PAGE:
It’s been a long time since I’ve done a Foto Friday post, partly because it was distracting me from doing “real” posts, but mainly because nowadays I have difficulty remembering what day it is. But today I felt inspired and it is indeed Friday for once, so here you have it.
It might come as a surprise to you to learn that it rains a lot in Scotland. At least it did when I visited in October. It rained almost every day I spent in this otherwise delightful country. I snapped this picture while walking back along the Clyde on my way home from the Riverside Museum. Hey, the sun is coming out!
This is, quite possibly, the most geektastic thing to do in Edinburgh. Others may embrace dubious claims about where Harry Potter was written, and getting weirded out by medical miscellany at Surgeon’s Hall Museum was cool, it didn’t have holograms, plasma orbs, mirror mazes, giant kaleidoscopes, or non-permanent (that bit is key!) ways to sever your own head.
The centerpiece of this attraction on The Royal Mile is an actual camera obscura, an optical instrument from the 1850s that uses lenses to project a live, miniaturized view of Edinburgh onto a curved table inside a dark room. You get a timed ticket for the show when you buy admission to Camera Obscura and World of Illusions, and a popular approach is to take in the show first and then explore the rest of the museum from the top down. Photography is allowed throughout most of the attraction, except during the camera obscure demonstration (so make sure you go see it for yourself!)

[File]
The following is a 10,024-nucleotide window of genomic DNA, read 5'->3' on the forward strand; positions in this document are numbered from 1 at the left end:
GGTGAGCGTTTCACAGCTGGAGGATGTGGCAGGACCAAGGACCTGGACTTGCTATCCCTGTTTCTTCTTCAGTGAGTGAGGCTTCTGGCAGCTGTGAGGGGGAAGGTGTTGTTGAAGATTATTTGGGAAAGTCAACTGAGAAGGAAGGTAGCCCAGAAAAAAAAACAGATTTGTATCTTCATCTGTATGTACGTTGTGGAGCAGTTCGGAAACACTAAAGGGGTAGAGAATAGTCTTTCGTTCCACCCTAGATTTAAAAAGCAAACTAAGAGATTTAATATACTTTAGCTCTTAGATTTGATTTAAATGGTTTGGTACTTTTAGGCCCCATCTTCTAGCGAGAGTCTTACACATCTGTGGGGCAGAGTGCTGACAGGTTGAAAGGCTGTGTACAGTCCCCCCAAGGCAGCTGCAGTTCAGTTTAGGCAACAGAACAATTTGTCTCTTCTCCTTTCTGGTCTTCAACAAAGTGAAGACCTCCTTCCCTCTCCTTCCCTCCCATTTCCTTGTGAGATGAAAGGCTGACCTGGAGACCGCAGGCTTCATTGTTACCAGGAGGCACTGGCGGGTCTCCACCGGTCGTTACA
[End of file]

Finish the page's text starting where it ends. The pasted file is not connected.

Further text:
The oldest purpose-built tourist attraction in Edinburgh, Camera Obscura offers amazing views of the city from its rooftop outlook, equipped with telescopes to help you see far into the distance. The views alone are worth the price of admission, but there is a whole other world of wonders left to see.
The remaining four floors of this attraction encompass the World of Illusions alluded to in the name. The exhibits are fun, colourful, and interactive, covering many different facets of the science of Optics. Don’t let the fun factor deceive you. This attraction is not just for kids. As a thirtysomething geekgirl I found it just as enthralling as the schoolkids. I won’t go into detail about all of the exhibits, but let the photos speak for themselves.
An infinite tunnel of pretty lights. Or is it an illusion?
Ooh, a spooky green orb…must touch!
So yeah, who doesn’t love a ginormous psychedelic kaleidoscope?
One of the gajillion pics I took of the plasma orb. So much fun to play with!
The most au courant use for a human-sized kaleidoscope apparatus? A superselfie of course!
Hooray for touching things!
This mesmerizingly infinite display changes colours. Yes, I am indeed aware that there are other colours than purple.
Righteous stereoscopic pictures create a 3-D effect. They were cutting edge technology in their day.
Made you look!
There’s an entire room of holograms, but it also contains clowns. You have been warned.
This is a praxinoscope. While I don’t really go for dancing pipe-cleaner men with eccentric hairstyles, I am dying to use “praxinoscope” in my next Scrabble game.
These allsorts will not ruin your diet or spoil your dinner. They may, however, drive you mad since they do not exist.
If all that isn’t enough, there’s also a maze made entirely of mirrors. I dare ya.
Oh, and as for the severed heads, I was too chicken to ask a stranger to take my photo. I really must get over that. In the meantime, you can use your imagination. Better yet, visit Camera Obscura.
Acknowledgements and Disclosure: Many thanks to VisitScotland for providing me with a pass that got me free entry into this attraction. All opinions and related nonsense are purely my own.